Destiny Seeker: The Messenger took almost two decades of my life to publish. That means that a lot of my life experience has found its way into my writing. Today my post serves a few purposes: give you some personal background, share some interesting features about my debut novel, and hopefully get you excited to read it!
So without further ado, here are some things from my life that found their way into my debut novel.
My Mission Service
Some of you may or may not know, but I was a missionary for the Church of Jesus Christ of Latter-day Saints. That means that I went to northern Germany for 18 months to talk about religion. While religion isn’t a major crux of this novel, the experiences that I had as a missionary definitely found their way in certain scenes and themes. For example, Ilsi finds herself trying to find allies and gets some important yeses but a lot of crushing no’s.
One of the hardest things about being a missionary was that I already knew that I was bothering or annoying people. I got a lot of “Keine Interesse” from about 99% of the people I approached. But something that Ilsi and I had to learn was that we’re not looking to please everyone—and no one is inherently bad for not liking us. In reality, we’re looking for our people—our friends, our tribe, our family. And we have to hang onto the people that truly care and say “Schön’ Tag noch” the rest.
I should also note that Mormon missionaries work in pairs. We live, travel, and work together. With that comes great friendships and common annoyances. A lot of the banter between Ilsi and Reshma are the kinds of things two young women might say to each other when they have a common goal and literally can’t do it without the other.
The Military Life/Moving
My dad served in the military up until I graduated from high school. That meant that for much of my life, I moved every three years. If you’re in college, you know what it’s like to put everything in a car and move to the next apartment. And Ilsi moves a lot within part one of Destiny Seeker. I’m just lucky that when I moved it was a different kind of scary, not Yildirims-are-on-my-tail sort of scary. Part of being a military brat means learning how to adjust as quickly as possible. I quickly learned how to make friends, know my way around, and continue life even though I felt like I was continually starting over. Ilsi experiences something similar in this novel in a more dizzying way. I know some people thought it was all pretty fast but that’s how it honestly felt for me.
As I’ve mentioned in previous posts, I’m big into journaling. I think you can learn a lot about a person by reading the words they only dare to write down. I’ve kept a journal myself for at least 18 years. Just like many of you, I use writing to make sense of the world, my thoughts, and my feelings. Ilsi’s mother is an example of someone who wishes they could express themselves but can’t, so she writes. When Ilsi finds her mother’s journal, she’s able to learn about her mother and her own experiences. She adds to the journal and considers it one of her prized possessions.
Travis and I met back in high school; at that point, the seed of this novel was already planted in my heart. So Ilsi’s and Tyk’s relationship pays homage to the real friendship and romance that we share. I realized at a young age that I didn’t want a ton of guys to like me and I wasn’t necessarily attracted to their bodies. Can we be real? High schoolers don’t look like models, anyway! Travis and I connected because of our love for writing and things took off from there. Destiny Seeker purposefully shows off what a friendship-to-romance can look like even in a fantasy setting. For some, being best friends with your partner is a fantasy!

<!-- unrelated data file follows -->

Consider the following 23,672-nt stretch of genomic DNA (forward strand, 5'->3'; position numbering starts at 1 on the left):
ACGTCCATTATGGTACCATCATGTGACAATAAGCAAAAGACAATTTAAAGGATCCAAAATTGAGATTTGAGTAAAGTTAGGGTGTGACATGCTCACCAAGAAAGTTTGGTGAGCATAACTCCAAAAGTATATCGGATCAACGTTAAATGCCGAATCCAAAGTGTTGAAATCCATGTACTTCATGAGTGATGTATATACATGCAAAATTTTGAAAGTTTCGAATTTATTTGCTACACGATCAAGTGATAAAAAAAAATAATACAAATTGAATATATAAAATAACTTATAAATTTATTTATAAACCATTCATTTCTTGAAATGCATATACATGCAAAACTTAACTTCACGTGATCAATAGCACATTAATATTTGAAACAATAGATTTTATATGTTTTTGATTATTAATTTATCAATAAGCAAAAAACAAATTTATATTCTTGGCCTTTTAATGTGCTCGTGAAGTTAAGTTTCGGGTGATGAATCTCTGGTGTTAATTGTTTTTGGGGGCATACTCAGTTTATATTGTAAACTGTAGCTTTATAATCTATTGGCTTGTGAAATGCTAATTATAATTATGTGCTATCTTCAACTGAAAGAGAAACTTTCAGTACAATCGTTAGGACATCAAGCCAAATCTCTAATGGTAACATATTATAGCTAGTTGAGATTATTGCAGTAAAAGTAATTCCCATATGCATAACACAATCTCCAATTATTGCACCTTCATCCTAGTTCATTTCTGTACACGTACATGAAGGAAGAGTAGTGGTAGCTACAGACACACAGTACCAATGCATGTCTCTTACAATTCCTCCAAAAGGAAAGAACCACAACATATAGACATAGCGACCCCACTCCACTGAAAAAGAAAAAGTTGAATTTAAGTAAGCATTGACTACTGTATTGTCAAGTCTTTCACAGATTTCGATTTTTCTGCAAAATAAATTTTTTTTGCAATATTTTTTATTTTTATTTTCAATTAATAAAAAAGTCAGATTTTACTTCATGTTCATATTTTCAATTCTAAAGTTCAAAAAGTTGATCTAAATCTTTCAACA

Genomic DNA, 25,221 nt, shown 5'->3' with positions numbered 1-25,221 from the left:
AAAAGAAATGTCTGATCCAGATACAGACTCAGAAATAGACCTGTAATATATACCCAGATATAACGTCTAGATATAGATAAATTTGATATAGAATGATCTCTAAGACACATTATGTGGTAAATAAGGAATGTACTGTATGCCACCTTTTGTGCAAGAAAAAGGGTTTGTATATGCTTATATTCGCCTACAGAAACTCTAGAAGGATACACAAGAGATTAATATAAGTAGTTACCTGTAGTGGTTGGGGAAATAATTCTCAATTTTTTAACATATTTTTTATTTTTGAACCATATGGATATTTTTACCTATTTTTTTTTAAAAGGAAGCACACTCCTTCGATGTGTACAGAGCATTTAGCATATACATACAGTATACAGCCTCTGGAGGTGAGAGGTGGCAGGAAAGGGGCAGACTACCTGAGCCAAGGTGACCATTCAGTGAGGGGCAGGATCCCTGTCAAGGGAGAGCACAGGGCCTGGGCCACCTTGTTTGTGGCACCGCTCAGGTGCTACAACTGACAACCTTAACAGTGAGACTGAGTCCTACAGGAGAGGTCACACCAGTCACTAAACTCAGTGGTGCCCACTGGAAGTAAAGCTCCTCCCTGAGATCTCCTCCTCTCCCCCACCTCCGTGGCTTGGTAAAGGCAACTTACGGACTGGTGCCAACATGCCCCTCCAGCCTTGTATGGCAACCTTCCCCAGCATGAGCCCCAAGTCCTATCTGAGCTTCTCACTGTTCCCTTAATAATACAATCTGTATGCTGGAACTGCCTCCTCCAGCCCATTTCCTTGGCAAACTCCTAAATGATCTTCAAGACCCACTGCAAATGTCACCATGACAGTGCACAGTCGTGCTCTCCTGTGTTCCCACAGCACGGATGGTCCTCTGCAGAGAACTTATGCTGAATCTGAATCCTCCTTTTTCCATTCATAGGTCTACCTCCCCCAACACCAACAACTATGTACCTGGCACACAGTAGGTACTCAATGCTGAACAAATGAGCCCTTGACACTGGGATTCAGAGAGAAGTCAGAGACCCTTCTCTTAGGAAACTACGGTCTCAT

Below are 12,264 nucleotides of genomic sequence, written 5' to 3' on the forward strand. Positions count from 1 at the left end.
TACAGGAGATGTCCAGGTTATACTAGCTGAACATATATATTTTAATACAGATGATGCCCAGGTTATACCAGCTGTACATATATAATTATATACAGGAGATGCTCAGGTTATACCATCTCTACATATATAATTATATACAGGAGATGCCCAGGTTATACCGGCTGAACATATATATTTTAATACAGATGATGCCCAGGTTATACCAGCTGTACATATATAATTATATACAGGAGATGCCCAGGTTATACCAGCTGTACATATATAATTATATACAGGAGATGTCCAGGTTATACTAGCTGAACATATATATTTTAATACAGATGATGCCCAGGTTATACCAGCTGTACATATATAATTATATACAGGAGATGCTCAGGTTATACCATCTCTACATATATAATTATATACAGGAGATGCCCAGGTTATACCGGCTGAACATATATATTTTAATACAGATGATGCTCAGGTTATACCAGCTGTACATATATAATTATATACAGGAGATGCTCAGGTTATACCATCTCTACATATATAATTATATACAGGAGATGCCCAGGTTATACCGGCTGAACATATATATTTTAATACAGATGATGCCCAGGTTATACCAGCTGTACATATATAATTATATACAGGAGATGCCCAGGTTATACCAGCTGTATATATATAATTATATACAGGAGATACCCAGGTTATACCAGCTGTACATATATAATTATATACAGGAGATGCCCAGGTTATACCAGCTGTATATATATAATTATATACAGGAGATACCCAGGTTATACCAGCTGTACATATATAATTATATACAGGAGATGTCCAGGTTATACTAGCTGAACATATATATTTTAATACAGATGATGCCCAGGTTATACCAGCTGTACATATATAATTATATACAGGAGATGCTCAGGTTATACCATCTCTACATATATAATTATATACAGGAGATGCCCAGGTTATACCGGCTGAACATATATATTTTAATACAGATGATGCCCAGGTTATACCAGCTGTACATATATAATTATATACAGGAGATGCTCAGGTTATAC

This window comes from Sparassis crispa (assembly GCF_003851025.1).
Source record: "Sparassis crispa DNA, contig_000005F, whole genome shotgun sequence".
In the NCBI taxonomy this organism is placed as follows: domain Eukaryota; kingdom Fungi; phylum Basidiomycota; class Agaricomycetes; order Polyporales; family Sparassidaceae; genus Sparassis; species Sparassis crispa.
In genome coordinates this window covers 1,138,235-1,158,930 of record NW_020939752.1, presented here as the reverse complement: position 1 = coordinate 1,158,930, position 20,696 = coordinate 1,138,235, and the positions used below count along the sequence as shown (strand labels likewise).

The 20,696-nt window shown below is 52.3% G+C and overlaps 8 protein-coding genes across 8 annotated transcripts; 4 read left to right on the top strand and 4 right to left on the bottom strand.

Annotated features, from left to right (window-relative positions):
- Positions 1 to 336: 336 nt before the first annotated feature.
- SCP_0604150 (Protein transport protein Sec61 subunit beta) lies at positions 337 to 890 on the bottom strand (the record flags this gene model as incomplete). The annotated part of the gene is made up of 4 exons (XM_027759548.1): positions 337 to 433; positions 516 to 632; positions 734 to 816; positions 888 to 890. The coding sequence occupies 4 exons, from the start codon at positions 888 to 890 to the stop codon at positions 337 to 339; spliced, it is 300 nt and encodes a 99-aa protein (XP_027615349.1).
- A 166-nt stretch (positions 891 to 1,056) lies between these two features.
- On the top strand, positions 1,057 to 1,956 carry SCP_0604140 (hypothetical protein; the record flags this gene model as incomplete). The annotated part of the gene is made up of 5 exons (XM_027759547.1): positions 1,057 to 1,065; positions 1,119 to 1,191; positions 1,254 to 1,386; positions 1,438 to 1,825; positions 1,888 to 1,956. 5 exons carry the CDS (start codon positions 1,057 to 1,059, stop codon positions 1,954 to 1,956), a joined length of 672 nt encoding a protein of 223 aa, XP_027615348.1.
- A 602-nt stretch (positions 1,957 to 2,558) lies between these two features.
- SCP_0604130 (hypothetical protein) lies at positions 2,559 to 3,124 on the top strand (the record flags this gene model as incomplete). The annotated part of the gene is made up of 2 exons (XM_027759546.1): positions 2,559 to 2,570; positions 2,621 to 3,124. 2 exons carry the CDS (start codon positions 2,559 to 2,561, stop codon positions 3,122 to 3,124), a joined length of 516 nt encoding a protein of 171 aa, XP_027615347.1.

Living Away from Family
It’s tough being away from family, especially when you have a great relationship with them! I know it sucks that everyone is all over the map and being away from home means that things just aren’t as simple anymore. In Ilsi’s case, she lives for quite some time away from her father but also the rest of her clan. Everything she does is supposed to help her get back home and enjoy at least a part of that normalcy. I’ve lived away from my parents for at least a decade now—we’ll see how long it takes for Ilsi and me to finally be closer to our families.
The main goal to write Destiny Seeker was to break some tropes that I didn’t like as a younger reader. A lot of them had to do with the idea of “strong female characters.” There are lots of other blog posts that describe what a truly strong female character should be, so I won’t get into it here. I was just sick of characters that felt like they weren’t good at anything, didn’t like the way they looked, or they were clumsy. Like, it’s a great starting point for a teenage character, but that was all there was to read.
I wanted Ilsi to glean from some of the lessons I learned the hard way: only you can truly validate your worth, what is valued by others doesn’t have to be your end goal, and all bodies are beautiful. In earlier drafts, I fell prey to my own least favorite tropes, but as you’ll see in Ilsi’s journey, she has real struggles with her own worth and capabilities but they aren’t tied to her looks or whether or not the men in her life find her attractive. We’ve got some bigger fish to fry!
Also, the other female characters in the book get this same treatment. Many of you early readers will note that there are a lot of female characters. That is 100% intentional. The hope is that there’s a character that resonates with each of you and your worldview on the value of each person.
So that’s about it for this post! If you want to learn more about Destiny Seeker: The Messenger, you can check out my synopsis page or you can find it on Amazon! The best way to learn more is to read it.